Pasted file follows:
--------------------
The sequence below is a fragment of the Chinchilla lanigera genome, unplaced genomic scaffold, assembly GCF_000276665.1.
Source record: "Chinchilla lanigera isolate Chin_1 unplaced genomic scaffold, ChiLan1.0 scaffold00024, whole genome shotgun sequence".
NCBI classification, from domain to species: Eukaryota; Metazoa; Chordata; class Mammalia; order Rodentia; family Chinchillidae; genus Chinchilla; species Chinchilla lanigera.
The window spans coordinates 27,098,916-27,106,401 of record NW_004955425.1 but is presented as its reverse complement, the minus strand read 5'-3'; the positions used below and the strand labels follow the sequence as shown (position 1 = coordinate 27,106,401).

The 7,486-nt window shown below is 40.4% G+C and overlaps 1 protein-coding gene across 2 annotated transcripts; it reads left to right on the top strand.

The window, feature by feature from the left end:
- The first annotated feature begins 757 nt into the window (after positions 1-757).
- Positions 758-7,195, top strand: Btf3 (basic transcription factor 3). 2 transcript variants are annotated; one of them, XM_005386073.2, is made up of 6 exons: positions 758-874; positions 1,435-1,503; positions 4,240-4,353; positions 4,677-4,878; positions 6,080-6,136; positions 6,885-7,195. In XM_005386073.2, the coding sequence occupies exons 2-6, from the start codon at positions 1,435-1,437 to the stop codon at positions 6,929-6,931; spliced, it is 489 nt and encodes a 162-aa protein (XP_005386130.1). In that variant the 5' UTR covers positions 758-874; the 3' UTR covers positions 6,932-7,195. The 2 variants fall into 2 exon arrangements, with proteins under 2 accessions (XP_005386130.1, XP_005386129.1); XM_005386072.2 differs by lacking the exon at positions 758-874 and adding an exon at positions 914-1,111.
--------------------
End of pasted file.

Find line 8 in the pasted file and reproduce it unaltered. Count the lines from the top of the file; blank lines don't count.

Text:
- Positions 758-7,195, top strand: Btf3 (basic transcription factor 3). 2 transcript variants are annotated; one of them, XM_005386073.2, is made up of 6 exons: positions 758-874; positions 1,435-1,503; positions 4,240-4,353; positions 4,677-4,878; positions 6,080-6,136; positions 6,885-7,195. In XM_005386073.2, the coding sequence occupies exons 2-6, from the start codon at positions 1,435-1,437 to the stop codon at positions 6,929-6,931; spliced, it is 489 nt and encodes a 162-aa protein (XP_005386130.1). In that variant the 5' UTR covers positions 758-874; the 3' UTR covers positions 6,932-7,195. The 2 variants fall into 2 exon arrangements, with proteins under 2 accessions (XP_005386130.1, XP_005386129.1); XM_005386072.2 differs by lacking the exon at positions 758-874 and adding an exon at positions 914-1,111.